Keselowski Overcomes A Ton; Passes Donohue

| Senior Writer, RacinToday.com Monday, February 25 2019
Brad Keselowski was one sick driver over the weekend in Atlanta. But after winning the Cup Series race there, he made sure he took in plenty of fluids. (RacinToday/HHP photo by Andrew Coppley)

By Deb Williams | Senior Writer

HAMPTON, Ga. – Neither flu-like symptoms, an overheating engine, or a hard charging Martin Truex Jr. could keep Brad Keselowski from becoming Team Penske’s all-time race winner in Sunday’s Folds of Honor QuikTrip 500 at Atlanta Motor Speedway.

Keselowski defeated Truex by 0.218 second to acquire his 60th career victory since joining Team Penske in 2010. His victory last fall at Las Vegas tied him with Mark Donohue for the honor. Donohue was the first driver Roger Penske hired after he decided to step from the cockpit and focus on his businesses. Donohue competed in sports cars, Indy Cars, IROC and Formula One as well as NASCAR for Penske.

“I think when you go back and know what Mark meant to our team as we were building it over time, it really set a mark that in some cases we thought nobody would ever beat, but Brad had that on his windshield,” Penske said. “He’s been looking at that now for a year, and he said this was the year he was going to make it happen.”

Keselowski has won 27 Cup and 33 Xfinity races for Team Penske. His 28th career Cup victory also was special for Ford as it was the first for the Mustang, which was introduced to NASCAR’s premier series this year. 

“I’m in a little bit of a daze,” said Keselowski, who was ill the entire weekend. “It was a long, tough race and trying to rewind it all in my head … and then think about what it means is a little difficult to do in the moment.”

Keselowski was too sick to practice his car Saturday.

“I wouldn’t have made this race yesterday, but, thankfully, the team here at the care center helped me out,” Keselowski said. “They pumped me with a couple IVs and got me as good as I could be for the race. I lost five-and-a-half, six pounds in less than 10 hours, and I was going the wrong way quick. Thankfully, it all turned around late yesterday afternoon.”

Early in Sunday’s race it didn’t appear that Keselowski would be a contender for the victory. He didn’t finish either of the first two stages in the top 10. He first appeared in the top 10 when he restarted sixth following the fourth caution period that ended on lap 228 of the 325-lap race.

The team was closing in on its final green-flag stop when suddenly Keselowski’s Ford began overheating. Crew chief Paul Wolfe cited a “tear-off or something” as the culprit that blocked off the car’s entire grille.

“We were going to pit within the next five laps, so fortunately, it was close to the window,” Wolfe said. “It wasn’t on there long, but when you take all the air away, it only takes a lap and you’re going to have your temps well over where they should be. I wasn’t excited to see us overheating because these engines have to be used multiple times now, and it’s very critical.”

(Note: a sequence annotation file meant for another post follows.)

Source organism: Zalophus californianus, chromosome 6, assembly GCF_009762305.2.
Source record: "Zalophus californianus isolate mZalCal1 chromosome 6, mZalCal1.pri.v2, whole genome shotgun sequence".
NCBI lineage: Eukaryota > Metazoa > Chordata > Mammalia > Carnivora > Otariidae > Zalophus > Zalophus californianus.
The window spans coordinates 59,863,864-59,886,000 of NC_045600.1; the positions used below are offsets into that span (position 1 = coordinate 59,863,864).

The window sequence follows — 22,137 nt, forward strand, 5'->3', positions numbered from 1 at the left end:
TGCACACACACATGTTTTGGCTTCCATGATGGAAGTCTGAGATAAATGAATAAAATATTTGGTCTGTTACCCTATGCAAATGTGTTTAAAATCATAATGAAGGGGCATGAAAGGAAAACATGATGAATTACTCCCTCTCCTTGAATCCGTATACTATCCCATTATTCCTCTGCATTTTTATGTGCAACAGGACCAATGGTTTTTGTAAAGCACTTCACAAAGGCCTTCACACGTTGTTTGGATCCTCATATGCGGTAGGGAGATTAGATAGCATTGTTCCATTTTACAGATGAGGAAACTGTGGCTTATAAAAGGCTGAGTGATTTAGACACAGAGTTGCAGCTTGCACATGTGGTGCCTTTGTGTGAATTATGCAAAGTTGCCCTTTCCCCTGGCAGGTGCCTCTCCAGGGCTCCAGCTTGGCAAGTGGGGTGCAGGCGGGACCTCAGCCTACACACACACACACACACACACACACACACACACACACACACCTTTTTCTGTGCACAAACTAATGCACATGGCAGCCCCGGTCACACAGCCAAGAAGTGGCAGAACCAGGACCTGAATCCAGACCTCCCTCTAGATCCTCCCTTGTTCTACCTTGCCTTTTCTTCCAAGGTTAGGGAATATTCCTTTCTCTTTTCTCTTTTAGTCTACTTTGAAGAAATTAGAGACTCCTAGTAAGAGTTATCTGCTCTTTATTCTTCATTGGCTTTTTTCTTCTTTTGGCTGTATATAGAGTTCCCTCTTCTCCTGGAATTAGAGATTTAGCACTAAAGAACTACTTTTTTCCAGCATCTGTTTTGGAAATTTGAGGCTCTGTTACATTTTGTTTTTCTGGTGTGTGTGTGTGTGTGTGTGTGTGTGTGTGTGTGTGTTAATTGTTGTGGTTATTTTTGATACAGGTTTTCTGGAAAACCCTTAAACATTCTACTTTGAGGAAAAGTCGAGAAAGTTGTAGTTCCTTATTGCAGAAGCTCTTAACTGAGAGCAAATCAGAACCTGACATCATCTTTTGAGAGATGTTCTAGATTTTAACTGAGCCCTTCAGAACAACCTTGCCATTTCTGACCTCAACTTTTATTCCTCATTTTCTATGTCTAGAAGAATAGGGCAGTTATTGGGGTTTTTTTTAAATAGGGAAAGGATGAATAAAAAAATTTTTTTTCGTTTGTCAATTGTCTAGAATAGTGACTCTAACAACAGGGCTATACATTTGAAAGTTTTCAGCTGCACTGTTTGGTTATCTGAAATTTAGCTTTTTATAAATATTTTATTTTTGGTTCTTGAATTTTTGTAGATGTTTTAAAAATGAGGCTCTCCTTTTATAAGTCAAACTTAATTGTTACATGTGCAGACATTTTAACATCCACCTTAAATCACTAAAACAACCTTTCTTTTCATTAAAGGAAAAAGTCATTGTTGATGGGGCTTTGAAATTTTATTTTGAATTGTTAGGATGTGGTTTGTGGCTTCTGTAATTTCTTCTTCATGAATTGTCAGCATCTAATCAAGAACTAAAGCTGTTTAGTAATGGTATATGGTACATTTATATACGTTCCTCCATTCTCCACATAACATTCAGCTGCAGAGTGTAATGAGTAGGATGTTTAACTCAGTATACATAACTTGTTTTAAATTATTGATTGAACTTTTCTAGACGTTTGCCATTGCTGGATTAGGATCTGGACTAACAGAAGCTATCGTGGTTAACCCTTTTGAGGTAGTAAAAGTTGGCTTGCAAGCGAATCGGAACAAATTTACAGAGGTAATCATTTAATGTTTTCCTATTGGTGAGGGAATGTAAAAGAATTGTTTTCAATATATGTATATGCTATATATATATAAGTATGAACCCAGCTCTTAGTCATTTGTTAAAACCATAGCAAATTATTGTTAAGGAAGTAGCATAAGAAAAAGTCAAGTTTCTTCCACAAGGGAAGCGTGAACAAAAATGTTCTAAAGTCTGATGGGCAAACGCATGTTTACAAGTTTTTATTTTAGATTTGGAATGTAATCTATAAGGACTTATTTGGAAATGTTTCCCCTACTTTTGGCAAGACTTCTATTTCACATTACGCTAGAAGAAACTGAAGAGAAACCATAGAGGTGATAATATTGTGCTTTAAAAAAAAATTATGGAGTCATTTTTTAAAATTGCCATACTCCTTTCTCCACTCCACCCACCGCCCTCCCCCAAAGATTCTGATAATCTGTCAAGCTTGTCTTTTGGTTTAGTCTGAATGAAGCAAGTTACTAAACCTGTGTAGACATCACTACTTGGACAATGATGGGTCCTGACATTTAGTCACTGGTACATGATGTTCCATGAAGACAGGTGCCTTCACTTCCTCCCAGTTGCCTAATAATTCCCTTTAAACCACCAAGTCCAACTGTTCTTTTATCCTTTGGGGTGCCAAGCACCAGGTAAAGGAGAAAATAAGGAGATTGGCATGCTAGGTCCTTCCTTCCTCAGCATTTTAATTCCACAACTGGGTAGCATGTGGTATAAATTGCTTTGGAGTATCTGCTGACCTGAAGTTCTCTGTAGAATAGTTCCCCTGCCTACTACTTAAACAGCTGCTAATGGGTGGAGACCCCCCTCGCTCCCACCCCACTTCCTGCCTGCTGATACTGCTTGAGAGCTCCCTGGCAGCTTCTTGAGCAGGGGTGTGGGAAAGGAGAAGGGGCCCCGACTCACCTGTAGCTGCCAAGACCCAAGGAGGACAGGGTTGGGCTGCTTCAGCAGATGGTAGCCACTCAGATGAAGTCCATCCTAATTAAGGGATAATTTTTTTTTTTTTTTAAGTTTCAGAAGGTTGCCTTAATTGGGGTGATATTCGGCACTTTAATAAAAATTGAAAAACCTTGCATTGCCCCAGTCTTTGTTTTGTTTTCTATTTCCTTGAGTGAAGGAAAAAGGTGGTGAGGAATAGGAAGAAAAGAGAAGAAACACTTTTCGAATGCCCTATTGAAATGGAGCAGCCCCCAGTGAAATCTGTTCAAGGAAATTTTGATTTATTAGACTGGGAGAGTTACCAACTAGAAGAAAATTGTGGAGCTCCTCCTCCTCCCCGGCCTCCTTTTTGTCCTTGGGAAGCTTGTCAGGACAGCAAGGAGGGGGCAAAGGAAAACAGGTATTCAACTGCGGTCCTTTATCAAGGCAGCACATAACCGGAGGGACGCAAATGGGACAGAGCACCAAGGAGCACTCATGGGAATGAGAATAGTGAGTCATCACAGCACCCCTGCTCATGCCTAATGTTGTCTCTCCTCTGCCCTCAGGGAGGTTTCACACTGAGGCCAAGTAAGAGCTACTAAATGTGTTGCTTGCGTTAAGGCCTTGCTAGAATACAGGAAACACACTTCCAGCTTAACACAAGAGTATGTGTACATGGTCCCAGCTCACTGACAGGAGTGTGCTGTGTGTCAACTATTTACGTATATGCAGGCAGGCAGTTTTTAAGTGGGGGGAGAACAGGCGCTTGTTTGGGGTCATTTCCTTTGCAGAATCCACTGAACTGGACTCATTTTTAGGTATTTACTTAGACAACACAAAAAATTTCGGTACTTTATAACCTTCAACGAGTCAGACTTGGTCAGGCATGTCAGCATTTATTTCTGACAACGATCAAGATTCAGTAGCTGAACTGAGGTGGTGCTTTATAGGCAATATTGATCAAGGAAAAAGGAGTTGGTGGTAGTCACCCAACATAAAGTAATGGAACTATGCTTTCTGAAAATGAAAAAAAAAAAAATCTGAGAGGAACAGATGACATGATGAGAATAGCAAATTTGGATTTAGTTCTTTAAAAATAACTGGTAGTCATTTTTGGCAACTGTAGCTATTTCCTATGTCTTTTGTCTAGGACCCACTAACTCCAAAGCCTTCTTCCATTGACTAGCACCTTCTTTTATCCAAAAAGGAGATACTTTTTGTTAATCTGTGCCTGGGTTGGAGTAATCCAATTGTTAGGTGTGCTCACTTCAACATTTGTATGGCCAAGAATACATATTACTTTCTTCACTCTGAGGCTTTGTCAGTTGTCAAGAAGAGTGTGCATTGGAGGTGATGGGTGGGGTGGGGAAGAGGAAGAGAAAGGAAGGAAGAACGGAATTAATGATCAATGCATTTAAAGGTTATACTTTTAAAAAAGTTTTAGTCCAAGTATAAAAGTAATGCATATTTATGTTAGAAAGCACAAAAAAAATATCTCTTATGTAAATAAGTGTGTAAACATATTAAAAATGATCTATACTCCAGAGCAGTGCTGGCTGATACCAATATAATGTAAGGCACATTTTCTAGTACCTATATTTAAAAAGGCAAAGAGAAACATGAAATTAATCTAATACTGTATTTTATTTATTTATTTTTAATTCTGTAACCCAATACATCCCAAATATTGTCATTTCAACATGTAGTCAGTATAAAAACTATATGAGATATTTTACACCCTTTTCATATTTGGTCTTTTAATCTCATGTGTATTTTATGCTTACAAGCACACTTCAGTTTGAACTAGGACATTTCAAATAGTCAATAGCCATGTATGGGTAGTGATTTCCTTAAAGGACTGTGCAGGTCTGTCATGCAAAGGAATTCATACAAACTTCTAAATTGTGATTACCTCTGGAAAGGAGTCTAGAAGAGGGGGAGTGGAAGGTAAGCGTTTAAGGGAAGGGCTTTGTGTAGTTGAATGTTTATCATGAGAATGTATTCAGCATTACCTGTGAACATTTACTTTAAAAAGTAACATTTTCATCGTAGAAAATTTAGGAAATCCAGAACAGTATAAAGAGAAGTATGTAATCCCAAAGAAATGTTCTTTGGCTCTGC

Keselowski, as were many other cars, were on pit road when the fifth and final caution flag waved on lap 274 for a crash on pit road involving Ryan Preece and B.J. McLeod. Preece was exiting his pit and looked down at his tachometer to check his pit road speed just as McLeod was turning into his pit, eight stalls ahead of Preece’s. Preece slammed into McLeod’s car and McLeod spun into Chris Buescher’s pit stall, injuring that team’s gasman. A NASCAR spokesperson said the team member was “awake, alert and in stable condition” and was “being transported to the hospital for further evaluation.”

The incident left only Joey Logano and Kurt Busch on the lead lap. Keselowski was the first car a lap down, making him the beneficiary of the free pass. Once the other cars that had been trapped a lap down were given the wave around, that left Keselowski in third behind Logano and Busch, respectively, when the race restarted on lap 283. Busch took the lead for one lap, but then Logano regained it for the next nine. Keselowski, meanwhile, passed Busch and then challenged his Penske teammate. The 35-year-old Keselowski took the lead for the first time on lap 293 and held on to the No. 1 position for the final 33 laps, aware that Truex was chopping away at his advantage.

“I saw him coming with three to go,” Keselowski said. “I thought, ‘Uh-oh. I don’t know if I’m going to be able to hold him off.’ I’d gotten really, really tight off of turn two and almost hit the wall and I was pushing as hard as I could. I was kind of running out of ideas, to be honest.

“I need to see the replay, but I took one swipe at the bottom lane in (turns) one and two, and it looked like it maybe got Martin a little tight. I got just enough distance on him. I think another probably two or three laps, and I don’t know if I’d have been able to hold him off.”

An upset Truex said lapped cars held him up, and he needed only one more lap to take the lead.

“I could taste that one,” Truex said. “I really wanted that first Atlanta win. The 17 (Ricky Stenhouse Jr.) sat in front of us forever and ever running the bottom. He was holding me up really bad. Once I got around him I got to the (No.) 2 car (Keselowski) in two laps. I just needed one more (lap). I’m just a little upset. We had the best car. We probably should have won that one.”

| Senior Writer, RacinToday.com Monday, February 25 2019
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